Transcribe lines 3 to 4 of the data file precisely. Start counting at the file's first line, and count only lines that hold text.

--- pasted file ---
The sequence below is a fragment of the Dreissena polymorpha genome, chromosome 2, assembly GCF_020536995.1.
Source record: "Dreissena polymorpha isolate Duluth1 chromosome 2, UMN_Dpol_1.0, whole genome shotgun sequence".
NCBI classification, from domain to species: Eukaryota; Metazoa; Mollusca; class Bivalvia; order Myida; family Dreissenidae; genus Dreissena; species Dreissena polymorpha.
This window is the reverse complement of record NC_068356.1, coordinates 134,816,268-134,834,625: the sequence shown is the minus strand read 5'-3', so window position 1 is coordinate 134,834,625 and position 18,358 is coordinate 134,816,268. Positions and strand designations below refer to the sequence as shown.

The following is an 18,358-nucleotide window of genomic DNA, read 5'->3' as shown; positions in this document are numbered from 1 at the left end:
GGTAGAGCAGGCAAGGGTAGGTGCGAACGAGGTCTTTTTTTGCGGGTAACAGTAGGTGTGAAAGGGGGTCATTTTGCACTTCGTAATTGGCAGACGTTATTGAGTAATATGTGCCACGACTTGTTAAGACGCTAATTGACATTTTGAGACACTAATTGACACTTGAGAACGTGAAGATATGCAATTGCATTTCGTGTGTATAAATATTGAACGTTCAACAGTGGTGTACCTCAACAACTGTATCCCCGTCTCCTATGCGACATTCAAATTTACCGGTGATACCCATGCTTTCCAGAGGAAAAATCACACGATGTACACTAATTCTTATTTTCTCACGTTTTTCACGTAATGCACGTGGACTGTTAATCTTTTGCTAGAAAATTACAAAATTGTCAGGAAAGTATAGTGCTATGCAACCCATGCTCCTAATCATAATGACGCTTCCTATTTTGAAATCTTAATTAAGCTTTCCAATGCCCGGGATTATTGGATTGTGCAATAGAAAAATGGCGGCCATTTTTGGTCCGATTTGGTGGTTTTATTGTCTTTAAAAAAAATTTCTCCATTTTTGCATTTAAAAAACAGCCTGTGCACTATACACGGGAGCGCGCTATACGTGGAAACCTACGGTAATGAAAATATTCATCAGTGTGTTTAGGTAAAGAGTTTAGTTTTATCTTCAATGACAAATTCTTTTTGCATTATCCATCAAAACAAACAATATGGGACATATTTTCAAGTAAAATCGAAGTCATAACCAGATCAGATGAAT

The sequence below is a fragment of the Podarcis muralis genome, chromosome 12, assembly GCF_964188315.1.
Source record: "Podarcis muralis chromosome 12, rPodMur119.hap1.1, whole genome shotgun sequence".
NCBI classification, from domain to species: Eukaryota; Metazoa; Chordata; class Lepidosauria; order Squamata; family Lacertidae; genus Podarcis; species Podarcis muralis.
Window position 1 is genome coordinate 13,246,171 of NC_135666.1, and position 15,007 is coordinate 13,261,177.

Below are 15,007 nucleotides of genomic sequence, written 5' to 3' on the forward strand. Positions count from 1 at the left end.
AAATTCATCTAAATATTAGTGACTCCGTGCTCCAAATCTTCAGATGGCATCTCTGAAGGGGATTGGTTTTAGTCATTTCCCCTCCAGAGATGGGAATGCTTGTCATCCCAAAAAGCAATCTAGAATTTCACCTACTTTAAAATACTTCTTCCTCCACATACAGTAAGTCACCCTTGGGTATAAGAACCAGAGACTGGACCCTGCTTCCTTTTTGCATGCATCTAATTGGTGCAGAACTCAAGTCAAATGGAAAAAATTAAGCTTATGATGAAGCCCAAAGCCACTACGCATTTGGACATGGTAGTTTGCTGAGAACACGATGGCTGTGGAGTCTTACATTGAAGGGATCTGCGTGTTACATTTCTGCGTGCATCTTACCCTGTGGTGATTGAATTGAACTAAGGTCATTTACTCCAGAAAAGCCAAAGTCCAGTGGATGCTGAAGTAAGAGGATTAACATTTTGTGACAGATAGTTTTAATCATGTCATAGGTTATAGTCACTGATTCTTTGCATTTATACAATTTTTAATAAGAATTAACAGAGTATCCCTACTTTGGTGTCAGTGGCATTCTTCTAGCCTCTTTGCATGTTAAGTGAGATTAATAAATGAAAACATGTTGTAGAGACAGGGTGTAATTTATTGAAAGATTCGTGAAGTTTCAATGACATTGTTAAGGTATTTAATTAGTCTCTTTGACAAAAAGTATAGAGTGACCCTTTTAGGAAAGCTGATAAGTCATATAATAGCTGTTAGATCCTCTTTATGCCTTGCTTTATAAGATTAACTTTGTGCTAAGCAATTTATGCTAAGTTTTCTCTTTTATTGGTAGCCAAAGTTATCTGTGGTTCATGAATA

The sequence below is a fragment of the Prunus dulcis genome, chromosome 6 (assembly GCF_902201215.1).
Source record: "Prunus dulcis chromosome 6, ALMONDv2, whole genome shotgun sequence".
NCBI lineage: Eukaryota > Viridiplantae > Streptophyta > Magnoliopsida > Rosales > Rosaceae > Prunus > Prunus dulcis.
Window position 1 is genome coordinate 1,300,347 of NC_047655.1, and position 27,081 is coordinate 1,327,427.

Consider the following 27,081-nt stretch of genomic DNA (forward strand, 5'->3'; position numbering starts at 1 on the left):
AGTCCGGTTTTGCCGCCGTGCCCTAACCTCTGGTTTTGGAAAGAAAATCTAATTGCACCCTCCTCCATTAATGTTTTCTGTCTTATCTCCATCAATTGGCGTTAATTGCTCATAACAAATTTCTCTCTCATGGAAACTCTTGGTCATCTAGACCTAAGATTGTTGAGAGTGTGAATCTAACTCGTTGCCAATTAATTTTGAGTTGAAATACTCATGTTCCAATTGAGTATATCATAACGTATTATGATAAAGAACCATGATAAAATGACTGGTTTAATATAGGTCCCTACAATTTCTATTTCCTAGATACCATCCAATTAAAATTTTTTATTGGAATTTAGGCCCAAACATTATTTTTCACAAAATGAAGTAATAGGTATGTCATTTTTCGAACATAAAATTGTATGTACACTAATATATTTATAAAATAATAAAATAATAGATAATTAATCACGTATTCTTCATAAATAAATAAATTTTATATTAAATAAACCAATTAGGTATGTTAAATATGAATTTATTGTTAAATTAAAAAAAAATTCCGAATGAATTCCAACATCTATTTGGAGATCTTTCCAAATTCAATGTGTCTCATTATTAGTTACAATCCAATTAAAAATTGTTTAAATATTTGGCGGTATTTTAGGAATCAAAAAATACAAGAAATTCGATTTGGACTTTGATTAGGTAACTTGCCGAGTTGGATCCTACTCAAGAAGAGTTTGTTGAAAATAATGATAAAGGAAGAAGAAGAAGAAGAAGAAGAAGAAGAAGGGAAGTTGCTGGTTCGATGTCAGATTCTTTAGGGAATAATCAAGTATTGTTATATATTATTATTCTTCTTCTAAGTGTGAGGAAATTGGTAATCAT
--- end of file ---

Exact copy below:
NCBI classification, from domain to species: Eukaryota; Metazoa; Mollusca; class Bivalvia; order Myida; family Dreissenidae; genus Dreissena; species Dreissena polymorpha.
This window is the reverse complement of record NC_068356.1, coordinates 134,816,268-134,834,625: the sequence shown is the minus strand read 5'-3', so window position 1 is coordinate 134,834,625 and position 18,358 is coordinate 134,816,268. Positions and strand designations below refer to the sequence as shown.